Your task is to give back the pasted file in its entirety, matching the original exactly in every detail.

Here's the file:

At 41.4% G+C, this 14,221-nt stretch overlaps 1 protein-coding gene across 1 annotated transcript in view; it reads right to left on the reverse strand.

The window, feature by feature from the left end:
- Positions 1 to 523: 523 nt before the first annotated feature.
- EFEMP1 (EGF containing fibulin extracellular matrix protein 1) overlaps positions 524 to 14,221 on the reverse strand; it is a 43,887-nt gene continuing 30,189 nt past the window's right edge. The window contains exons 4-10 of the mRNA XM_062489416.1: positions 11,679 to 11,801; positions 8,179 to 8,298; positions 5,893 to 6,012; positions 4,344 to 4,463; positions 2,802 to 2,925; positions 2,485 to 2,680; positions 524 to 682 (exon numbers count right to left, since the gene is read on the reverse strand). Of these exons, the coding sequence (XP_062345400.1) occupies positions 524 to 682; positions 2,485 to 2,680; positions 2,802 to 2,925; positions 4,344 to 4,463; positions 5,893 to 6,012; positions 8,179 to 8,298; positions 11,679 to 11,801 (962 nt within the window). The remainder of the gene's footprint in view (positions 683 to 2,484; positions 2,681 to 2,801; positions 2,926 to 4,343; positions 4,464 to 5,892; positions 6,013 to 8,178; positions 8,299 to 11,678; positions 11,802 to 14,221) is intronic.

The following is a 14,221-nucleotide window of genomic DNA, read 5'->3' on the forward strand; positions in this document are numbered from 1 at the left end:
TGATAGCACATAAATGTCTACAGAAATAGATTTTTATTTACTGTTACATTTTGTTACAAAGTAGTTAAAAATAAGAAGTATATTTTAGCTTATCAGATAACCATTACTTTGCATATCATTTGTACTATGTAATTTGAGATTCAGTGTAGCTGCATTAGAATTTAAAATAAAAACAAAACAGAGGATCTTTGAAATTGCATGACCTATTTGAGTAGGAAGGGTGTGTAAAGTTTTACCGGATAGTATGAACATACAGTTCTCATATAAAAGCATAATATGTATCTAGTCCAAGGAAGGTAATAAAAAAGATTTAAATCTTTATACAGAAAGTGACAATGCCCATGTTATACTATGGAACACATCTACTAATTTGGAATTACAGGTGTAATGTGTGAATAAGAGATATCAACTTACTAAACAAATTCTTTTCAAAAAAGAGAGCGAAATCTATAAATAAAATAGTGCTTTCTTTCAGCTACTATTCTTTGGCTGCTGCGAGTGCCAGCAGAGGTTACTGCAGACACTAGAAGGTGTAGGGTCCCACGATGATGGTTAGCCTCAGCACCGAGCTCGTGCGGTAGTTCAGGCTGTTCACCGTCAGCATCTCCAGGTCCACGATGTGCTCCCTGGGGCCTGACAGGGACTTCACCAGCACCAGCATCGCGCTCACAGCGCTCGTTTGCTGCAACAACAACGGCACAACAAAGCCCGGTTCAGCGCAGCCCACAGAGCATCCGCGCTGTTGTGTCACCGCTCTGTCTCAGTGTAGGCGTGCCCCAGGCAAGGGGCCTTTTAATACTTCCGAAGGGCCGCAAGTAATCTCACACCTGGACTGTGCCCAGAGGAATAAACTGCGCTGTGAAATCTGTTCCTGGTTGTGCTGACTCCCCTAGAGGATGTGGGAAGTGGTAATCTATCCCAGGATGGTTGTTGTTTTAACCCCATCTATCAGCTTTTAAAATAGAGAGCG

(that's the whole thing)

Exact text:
At 41.4% G+C, this 14,221-nt stretch overlaps 1 protein-coding gene across 1 annotated transcript in view; it reads right to left on the reverse strand.

The window, feature by feature from the left end:
- Positions 1 to 523: 523 nt before the first annotated feature.
- EFEMP1 (EGF containing fibulin extracellular matrix protein 1) overlaps positions 524 to 14,221 on the reverse strand; it is a 43,887-nt gene continuing 30,189 nt past the window's right edge. The window contains exons 4-10 of the mRNA XM_062489416.1: positions 11,679 to 11,801; positions 8,179 to 8,298; positions 5,893 to 6,012; positions 4,344 to 4,463; positions 2,802 to 2,925; positions 2,485 to 2,680; positions 524 to 682 (exon numbers count right to left, since the gene is read on the reverse strand). Of these exons, the coding sequence (XP_062345400.1) occupies positions 524 to 682; positions 2,485 to 2,680; positions 2,802 to 2,925; positions 4,344 to 4,463; positions 5,893 to 6,012; positions 8,179 to 8,298; positions 11,679 to 11,801 (962 nt within the window). The remainder of the gene's footprint in view (positions 683 to 2,484; positions 2,681 to 2,801; positions 2,926 to 4,343; positions 4,464 to 5,892; positions 6,013 to 8,178; positions 8,299 to 11,678; positions 11,802 to 14,221) is intronic.

The following is a 14,221-nucleotide window of genomic DNA, read 5'->3' on the forward strand; positions in this document are numbered from 1 at the left end:
TGATAGCACATAAATGTCTACAGAAATAGATTTTTATTTACTGTTACATTTTGTTACAAAGTAGTTAAAAATAAGAAGTATATTTTAGCTTATCAGATAACCATTACTTTGCATATCATTTGTACTATGTAATTTGAGATTCAGTGTAGCTGCATTAGAATTTAAAATAAAAACAAAACAGAGGATCTTTGAAATTGCATGACCTATTTGAGTAGGAAGGGTGTGTAAAGTTTTACCGGATAGTATGAACATACAGTTCTCATATAAAAGCATAATATGTATCTAGTCCAAGGAAGGTAATAAAAAAGATTTAAATCTTTATACAGAAAGTGACAATGCCCATGTTATACTATGGAACACATCTACTAATTTGGAATTACAGGTGTAATGTGTGAATAAGAGATATCAACTTACTAAACAAATTCTTTTCAAAAAAGAGAGCGAAATCTATAAATAAAATAGTGCTTTCTTTCAGCTACTATTCTTTGGCTGCTGCGAGTGCCAGCAGAGGTTACTGCAGACACTAGAAGGTGTAGGGTCCCACGATGATGGTTAGCCTCAGCACCGAGCTCGTGCGGTAGTTCAGGCTGTTCACCGTCAGCATCTCCAGGTCCACGATGTGCTCCCTGGGGCCTGACAGGGACTTCACCAGCACCAGCATCGCGCTCACAGCGCTCGTTTGCTGCAACAACAACGGCACAACAAAGCCCGGTTCAGCGCAGCCCACAGAGCATCCGCGCTGTTGTGTCACCGCTCTGTCTCAGTGTAGGCGTGCCCCAGGCAAGGGGCCTTTTAATACTTCCGAAGGGCCGCAAGTAATCTCACACCTGGACTGTGCCCAGAGGAATAAACTGCGCTGTGAAATCTGTTCCTGGTTGTGCTGACTCCCCTAGAGGATGTGGGAAGTGGTAATCTATCCCAGGATGGTTGTTGTTTTAACCCCATCTATCAGCTTTTAAAATAGAGAGCG